by Galina Kirillova
"First, do no harm". So stated Hippocrates, the father of medicine. The ethical principles he declared are embodied in the Hippocratic oath taken by physicians before they enter their profession. These ethical principles, necessary to practice medicine, are on top of the long years of medical education. And despite all that, we the patients still try to improve our choice of a doctor, because our life and its quality depend on that. We take into account everything: credentials, experience, reputation. We want to make sure that "our" doctor knows his stuff. What happens when we choose our country's president? What criteria determine the choice of a candidate who must operate the complex governmental machine, maneuver in the entangled system of international relations, make decisions that are thought through many steps ahead, upon which many people's life and its quality critically depend? During the 2008 presidential elections, standing in a queue to vote, I asked a student standing ahead of me why she was voting for Obama (her choice was clear from the picture on her T-shirt). She said she wanted "change". To the question what change, she answered, "Any". At first, I was sorry for her, but then, there were many young people like her there, wearing the same popular T-shirts.
My choice was different, but I was impressed by their enthusiasm. Perhaps they are right, I thought. A young candidate, educated, confident in his abilities, biracial and raised in a multicultural environment. Perhaps he is that hero who finally will rid the country of the brewing religious intolerance and racial prejudice. On the other hand, however, there was that "godfather", Reverend Wright, dubious friends, and slogans that were sadly familiar to any immigrant from the Soviet Union. I think that in that moment of fateful choice the majority in America was led by enthusiasm and expectation of a miracle rather than by sober deliberations.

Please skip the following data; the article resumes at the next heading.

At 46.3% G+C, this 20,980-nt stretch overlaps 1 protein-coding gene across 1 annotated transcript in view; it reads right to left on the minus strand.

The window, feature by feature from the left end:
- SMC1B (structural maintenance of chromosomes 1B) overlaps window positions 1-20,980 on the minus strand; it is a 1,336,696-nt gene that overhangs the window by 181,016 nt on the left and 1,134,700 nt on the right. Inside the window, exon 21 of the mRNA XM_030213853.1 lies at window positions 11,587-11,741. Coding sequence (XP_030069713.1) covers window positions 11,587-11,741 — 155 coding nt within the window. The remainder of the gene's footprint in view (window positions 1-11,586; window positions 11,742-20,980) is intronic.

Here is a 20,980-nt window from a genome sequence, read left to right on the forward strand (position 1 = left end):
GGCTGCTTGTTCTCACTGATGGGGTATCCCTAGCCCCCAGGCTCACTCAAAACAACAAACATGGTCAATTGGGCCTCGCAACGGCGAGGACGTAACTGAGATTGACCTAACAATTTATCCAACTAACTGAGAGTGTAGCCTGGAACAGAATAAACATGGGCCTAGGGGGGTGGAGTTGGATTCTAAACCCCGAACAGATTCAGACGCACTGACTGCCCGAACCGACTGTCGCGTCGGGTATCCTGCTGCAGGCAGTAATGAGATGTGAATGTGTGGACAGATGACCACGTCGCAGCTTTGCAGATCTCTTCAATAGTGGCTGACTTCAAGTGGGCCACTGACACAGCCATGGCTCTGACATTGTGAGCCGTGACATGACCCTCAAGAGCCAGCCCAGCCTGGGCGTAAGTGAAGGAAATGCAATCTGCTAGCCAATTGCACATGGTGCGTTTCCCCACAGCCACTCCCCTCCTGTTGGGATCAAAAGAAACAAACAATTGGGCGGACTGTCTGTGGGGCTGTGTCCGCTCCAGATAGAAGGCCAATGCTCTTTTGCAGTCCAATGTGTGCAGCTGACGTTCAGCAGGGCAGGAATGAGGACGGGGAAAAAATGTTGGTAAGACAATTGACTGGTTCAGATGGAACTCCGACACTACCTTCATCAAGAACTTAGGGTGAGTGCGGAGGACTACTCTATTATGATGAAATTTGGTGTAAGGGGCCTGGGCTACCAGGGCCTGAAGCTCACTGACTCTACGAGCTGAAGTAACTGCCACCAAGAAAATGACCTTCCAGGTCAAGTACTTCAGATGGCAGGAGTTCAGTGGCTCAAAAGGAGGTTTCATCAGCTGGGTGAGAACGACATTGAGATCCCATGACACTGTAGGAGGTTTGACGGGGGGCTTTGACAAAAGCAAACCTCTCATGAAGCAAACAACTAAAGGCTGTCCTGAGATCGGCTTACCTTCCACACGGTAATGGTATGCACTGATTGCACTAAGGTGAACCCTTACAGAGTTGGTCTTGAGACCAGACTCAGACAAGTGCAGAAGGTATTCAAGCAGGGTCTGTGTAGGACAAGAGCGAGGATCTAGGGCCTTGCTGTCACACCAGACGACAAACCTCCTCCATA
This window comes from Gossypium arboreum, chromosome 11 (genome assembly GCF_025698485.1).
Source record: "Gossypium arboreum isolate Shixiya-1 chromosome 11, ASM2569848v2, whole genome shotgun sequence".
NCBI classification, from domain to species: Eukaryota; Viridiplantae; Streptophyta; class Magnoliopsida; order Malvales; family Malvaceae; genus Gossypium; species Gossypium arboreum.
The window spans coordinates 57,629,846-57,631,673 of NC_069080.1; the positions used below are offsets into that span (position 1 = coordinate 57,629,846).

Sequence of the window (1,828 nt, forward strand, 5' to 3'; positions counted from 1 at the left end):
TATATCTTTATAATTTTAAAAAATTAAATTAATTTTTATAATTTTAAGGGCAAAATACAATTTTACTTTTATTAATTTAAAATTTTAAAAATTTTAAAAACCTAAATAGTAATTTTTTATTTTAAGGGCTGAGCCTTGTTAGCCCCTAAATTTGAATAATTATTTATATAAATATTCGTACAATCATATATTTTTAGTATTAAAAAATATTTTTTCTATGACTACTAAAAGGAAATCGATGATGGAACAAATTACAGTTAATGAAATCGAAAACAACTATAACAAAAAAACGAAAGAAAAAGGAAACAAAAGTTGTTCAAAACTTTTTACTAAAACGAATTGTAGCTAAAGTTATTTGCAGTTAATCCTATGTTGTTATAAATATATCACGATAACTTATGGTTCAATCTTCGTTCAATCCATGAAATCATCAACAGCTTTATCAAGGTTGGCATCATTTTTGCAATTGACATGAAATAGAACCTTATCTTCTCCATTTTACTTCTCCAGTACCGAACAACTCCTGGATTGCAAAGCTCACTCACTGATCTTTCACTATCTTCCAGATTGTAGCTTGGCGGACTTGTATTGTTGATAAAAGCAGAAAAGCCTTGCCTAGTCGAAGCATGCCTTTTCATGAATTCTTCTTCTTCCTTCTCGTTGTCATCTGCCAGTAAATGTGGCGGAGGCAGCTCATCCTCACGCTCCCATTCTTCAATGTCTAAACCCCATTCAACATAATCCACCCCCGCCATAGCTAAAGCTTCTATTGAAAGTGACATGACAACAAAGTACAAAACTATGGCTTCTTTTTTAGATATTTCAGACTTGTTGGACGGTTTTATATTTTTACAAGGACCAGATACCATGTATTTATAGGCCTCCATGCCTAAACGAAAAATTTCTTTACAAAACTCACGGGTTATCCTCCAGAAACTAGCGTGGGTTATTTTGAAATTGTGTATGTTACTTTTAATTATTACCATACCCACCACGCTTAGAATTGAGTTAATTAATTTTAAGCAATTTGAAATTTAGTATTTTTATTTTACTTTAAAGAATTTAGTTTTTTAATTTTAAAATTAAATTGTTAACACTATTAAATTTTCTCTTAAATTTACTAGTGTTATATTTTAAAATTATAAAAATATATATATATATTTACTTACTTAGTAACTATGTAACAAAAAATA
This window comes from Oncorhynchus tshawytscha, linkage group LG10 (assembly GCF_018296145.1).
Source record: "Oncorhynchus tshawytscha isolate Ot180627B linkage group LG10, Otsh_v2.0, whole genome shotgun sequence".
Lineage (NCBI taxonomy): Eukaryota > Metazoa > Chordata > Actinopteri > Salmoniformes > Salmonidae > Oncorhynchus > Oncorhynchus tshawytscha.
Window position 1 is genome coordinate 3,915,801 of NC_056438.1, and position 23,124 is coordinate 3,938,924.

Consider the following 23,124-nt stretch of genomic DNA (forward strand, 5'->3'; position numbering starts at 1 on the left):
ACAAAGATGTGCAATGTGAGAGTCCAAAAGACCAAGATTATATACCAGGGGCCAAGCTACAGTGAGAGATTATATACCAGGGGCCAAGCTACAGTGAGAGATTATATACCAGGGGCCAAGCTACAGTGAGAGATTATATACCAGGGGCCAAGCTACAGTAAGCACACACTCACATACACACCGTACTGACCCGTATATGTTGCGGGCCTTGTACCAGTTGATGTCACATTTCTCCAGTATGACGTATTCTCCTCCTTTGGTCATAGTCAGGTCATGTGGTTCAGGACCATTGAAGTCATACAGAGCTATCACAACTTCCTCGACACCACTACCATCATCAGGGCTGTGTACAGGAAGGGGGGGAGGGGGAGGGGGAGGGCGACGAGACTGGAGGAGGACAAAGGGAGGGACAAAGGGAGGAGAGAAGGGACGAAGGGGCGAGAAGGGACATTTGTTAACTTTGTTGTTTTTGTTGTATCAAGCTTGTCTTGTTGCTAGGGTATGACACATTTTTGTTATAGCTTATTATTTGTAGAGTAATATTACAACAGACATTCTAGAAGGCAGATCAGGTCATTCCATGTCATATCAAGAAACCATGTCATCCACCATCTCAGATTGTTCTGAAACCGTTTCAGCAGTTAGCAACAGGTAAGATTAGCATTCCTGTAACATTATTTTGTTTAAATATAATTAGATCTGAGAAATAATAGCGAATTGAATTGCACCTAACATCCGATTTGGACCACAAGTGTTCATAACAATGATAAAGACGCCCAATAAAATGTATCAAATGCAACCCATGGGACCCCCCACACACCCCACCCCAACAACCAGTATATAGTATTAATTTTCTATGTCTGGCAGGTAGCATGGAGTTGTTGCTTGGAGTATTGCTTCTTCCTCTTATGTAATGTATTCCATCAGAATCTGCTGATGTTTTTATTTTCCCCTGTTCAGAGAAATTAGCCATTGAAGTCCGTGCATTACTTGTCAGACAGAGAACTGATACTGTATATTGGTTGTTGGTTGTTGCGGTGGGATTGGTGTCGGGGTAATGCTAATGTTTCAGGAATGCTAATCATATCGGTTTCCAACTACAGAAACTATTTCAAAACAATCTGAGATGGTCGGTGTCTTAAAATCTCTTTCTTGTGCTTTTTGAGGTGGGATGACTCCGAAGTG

The miracle, however, has not happened. I state this without glee but with sincere regret and anxiety for the future. I do not root for a particular team. I am for professionalism and reason. Political life is certainly more complex than the information about it available to "simple" Americans through mass media. As a "simple" American of Soviet origin, I do not make special effort to disentangle political complexities. I am a biologist and politics is not my sphere. But as a citizen of this country, I can see when things are getting out of control. It is usually easy to criticize, but in this case it is particularly so.
For a president, to make responsible decisions, defining the fate of not just this country but the world, requires knowledge of history, political experience, and a principled personal position. Friendly handshakes and warm embraces, unfortunately, have never been guarantors of mutual understanding in the world. To think that flattery and praise will melt hearts and disarm enemies is naive for a professional politician. As we have seen, this approach only exacerbates regional conflicts, stokes appetites of political blackmailers, and activates the race for world leadership. Politics resembles a game of chess with multiple opponents and is very risky, because the consequences of losing may be dramatic and irreversible. Unsurprisingly, in chess, only real masters play such games. It is possible but doubtful that Obama will draw correct conclusions from his almost two-year presidential experience, and if not improve the complex situation in the country and in the world then at least will "do no harm".
In two years we will again have to make our choice. Sometimes key words and analogies help to find a way in complex situations. For instance, would you want to have a doctor who would practice on you? Do you consider presidency an appropriate position for political training and radical social experiments? Hopefully, among the future candidates there will be people voting for whom will not call for choosing a lesser of evils, and the jingling "change" will not dampen the voice of reason.
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